- A chance to gain inside information, advice and guidance on your mentor's job role, their industry sector and tips on job hunting.
- You can search for Loughborough Alumni on LinkedIn and there are many online articles on how to find a mentor.
Sectors and organisation sizes to consider
It is important to consider what sort of employer and sector you would prefer to work for based on your own values and motivations. See the following examples of the most common sectors and organisation sizes:
- Charity: Charitable organisations run a kind of business that fits within the nonprofit organisation (NPO) category. They can be run publicly or privately. Some charities may be centered around religious, educational or other public interest activities that are philanthropic in nature.
- Public: The public sector covers areas run by government services (local and central). The composition of the public sector varies by country, but in most countries the public sector includes services such as the police, military, infrastructure, education, healthcare and safeguarding.
- Private: The private sector is not run by goverment services, but run by companies to make profit.
- Large graduate employers: these businesses have typically over 250 employees (and can be in any sector)
- Smaller businesses: are organisations with anything under 250 employees (again these can be within any sector). For more information on small to medium sized businesses, see our PDF:
- Working for a smaller business
To get a better understanding of your work preferences based on your personality, values and motivation, you can complete the Type Dynamics Indicator Form O. This can be found within Profiling For Success in the Online Tools section.
Where to look for jobs and opportunities
Careers Online is Loughborough University's own vacancy system. On this we advertise over 7000 graduate jobs, placements, internships, part time work and voluntary roles a year. These roles are often exclusive to Loughborough students and sent to us by our graduate employer partners wanting Loughborough talent.
*PLEASE NOTE - whilst we do our utmost to evaluate each role advertised via Careers Online please assess each opportunity carefully and consider whether or not your personal circumstances will be affected by taking up said opportunity. Whilst we have made every effort to check the roles advertised, we cannot always guarantee their authenticity*
We also produce a weekly graduate jobs and placements and internships bulletins for you to access new opportunities. Please see the latest edition of the bulletins below:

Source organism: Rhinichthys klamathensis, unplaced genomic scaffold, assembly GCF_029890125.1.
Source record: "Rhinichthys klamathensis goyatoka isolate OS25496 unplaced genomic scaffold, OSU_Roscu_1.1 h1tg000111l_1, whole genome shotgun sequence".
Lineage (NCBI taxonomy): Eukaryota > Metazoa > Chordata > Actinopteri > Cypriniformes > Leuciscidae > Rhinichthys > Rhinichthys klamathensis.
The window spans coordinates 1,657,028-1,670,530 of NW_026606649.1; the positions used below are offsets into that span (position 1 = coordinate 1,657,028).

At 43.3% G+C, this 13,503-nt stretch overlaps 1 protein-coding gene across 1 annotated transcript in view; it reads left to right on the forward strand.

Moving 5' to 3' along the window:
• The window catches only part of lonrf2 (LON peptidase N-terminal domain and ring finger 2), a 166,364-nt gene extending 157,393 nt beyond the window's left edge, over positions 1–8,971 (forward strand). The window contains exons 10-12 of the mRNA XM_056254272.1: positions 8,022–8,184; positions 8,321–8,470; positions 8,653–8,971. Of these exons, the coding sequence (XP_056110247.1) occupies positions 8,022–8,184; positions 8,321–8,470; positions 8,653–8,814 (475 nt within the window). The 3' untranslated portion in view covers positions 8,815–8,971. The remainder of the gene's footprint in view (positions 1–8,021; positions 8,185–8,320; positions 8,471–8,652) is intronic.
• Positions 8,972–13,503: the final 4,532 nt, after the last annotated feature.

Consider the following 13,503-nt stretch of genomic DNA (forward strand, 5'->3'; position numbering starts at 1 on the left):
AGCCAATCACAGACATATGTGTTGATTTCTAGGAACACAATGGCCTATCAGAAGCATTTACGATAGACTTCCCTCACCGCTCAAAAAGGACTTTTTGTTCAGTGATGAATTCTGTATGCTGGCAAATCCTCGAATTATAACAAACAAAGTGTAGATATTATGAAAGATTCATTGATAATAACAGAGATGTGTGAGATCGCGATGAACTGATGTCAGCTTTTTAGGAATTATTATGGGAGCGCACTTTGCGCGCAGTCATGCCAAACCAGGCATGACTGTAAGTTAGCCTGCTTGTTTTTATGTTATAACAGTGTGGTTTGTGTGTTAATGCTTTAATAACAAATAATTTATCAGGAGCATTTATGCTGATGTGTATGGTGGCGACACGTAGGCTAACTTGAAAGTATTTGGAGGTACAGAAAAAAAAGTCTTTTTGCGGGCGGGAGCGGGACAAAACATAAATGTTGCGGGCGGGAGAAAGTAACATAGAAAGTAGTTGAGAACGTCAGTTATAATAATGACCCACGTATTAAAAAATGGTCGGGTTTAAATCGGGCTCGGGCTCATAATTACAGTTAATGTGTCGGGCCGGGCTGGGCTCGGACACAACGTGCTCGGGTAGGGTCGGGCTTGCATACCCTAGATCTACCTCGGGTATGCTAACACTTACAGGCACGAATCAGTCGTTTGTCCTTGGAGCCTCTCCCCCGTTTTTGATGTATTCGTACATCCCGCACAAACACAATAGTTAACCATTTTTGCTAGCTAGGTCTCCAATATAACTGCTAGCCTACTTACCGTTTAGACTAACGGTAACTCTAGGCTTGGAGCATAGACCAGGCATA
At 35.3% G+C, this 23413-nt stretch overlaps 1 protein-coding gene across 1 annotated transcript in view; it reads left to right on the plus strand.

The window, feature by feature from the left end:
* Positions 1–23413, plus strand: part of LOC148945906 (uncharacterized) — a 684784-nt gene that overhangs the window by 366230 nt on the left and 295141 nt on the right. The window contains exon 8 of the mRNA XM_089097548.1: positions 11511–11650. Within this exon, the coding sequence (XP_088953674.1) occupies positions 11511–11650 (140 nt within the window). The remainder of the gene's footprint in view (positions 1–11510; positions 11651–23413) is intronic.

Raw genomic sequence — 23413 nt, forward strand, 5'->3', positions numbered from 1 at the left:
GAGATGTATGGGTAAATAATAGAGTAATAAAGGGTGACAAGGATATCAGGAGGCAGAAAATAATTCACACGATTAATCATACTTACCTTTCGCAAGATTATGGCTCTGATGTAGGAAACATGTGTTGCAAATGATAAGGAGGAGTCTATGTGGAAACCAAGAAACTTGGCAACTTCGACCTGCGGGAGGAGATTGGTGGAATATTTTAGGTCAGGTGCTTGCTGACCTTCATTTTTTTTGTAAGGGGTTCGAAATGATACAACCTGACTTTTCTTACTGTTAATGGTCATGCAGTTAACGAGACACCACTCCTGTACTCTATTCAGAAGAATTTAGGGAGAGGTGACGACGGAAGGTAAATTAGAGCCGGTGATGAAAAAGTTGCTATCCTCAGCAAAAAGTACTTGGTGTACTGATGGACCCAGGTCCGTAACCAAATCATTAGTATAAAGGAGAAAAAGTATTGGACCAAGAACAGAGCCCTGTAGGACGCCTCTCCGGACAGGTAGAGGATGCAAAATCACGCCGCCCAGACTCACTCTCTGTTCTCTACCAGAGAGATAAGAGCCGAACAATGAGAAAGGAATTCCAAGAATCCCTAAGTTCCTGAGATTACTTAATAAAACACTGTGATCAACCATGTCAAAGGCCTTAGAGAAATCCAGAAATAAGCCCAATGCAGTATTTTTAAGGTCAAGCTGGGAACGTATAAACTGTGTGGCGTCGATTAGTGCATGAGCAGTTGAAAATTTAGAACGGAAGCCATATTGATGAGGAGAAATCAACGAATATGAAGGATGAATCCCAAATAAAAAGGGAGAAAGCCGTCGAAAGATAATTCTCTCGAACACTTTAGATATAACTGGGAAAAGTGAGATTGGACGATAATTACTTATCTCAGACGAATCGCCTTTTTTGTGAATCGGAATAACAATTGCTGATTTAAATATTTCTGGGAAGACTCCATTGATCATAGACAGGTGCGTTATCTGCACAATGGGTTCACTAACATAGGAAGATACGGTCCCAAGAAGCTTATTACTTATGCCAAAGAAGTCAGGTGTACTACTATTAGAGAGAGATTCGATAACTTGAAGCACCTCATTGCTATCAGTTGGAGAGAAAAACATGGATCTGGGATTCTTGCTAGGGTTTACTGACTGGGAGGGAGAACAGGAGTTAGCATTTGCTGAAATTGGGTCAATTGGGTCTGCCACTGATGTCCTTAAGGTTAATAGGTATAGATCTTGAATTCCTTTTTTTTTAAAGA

Many roles are advertised on social media including Facebook, Twitter and Linkedin. further information can be found below under the Networking to find opportunities section.
You can also follow the Careers Network job feed @LboroCareers to receive updates on new graduate, placement, internship and part time roles advertised by employers.
Below is a selection of popular websites relevant for finding a range of jobs and opportunities including placements, graduate roles and internships.
- All About Careers
- Give A Grad A Go
- Graduate Recruitment Bureau
- Inside Careers
- LinkedIn jobs
- Rate my placement
Graduates First offers free candidate recruitment and assessment guides to 100+ top employers, including the 'Big 4', big banks (Barclays, HSBC, RBS, Goldman Sachs), consultancies (Accenture, McKinsey, Grant Thornton) and many more.”
There are also a number of organisations that specifically support students and graduate from diverse groups secure employment. Please see our PDF with a list of organisations:
- Diversity and Inclusion Organisations
- Companies offering internships and opportunities for candidates from diverse groups.
There are a number of employer directories and listings available to help you research potential employers to apply for. The publications below are all available online and when COVID-19 restrictions are lifted printed copies will be available free from Careers Network.
- Gradcracker - where the STEM jobs are
- Inside Careers - Chartered Accountancy
- Inside Careers - The Actuarial Profession
- Inside Careers - The Insurance Profession
- Inside Careers - Patent Attourneys
- Rate my Placement: The Top 100 Undergraduate Employers
- Targetjobs: Career guides and directories (City & Finance, Law, Engineering, Property, IT & Technology, Management Consulting)
- The Guardian UK 300 Top Graduate Employers
- The Job Crowd: The Top Companies for Graduates to Work For
- Times Top 100 Graduate Employers
There are almost always a number of business parks housing small and large businesses in all cities and towns. Search for local business parks, visit the area and see if there are any companies that take your interest. You can then contact the organisations and ask for work experience.
Job centres can support you in a number of ways ranging from job search assistance to financial support and offer courses to help you gain more experience.